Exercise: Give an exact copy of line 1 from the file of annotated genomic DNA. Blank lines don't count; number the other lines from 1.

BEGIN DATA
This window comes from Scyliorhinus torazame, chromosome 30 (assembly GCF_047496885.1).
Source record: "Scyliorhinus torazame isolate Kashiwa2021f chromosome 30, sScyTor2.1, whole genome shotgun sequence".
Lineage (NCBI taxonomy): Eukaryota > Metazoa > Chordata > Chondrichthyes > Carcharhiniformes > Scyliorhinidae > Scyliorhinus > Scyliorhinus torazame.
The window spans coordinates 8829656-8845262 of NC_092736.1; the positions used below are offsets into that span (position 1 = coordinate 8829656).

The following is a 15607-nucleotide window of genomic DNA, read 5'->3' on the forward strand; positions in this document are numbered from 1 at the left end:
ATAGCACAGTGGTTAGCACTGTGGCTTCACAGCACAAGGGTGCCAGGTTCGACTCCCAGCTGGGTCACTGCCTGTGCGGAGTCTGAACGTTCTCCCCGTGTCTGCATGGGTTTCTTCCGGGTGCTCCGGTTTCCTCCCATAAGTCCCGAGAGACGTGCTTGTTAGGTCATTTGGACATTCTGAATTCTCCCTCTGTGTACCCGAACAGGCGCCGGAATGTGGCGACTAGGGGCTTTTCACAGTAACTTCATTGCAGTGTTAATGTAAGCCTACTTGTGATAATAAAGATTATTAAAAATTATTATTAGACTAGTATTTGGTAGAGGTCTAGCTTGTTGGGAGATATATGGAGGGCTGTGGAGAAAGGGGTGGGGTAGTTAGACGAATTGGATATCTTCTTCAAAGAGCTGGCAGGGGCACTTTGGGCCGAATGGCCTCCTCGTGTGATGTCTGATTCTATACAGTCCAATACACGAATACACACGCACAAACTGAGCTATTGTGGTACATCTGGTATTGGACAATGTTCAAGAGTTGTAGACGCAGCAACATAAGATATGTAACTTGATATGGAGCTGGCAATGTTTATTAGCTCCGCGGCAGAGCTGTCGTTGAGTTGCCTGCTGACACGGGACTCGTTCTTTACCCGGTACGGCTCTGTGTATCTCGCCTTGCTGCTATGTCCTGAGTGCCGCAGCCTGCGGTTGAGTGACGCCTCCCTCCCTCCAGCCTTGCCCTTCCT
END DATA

This window comes from Scyliorhinus torazame, chromosome 30 (assembly GCF_047496885.1).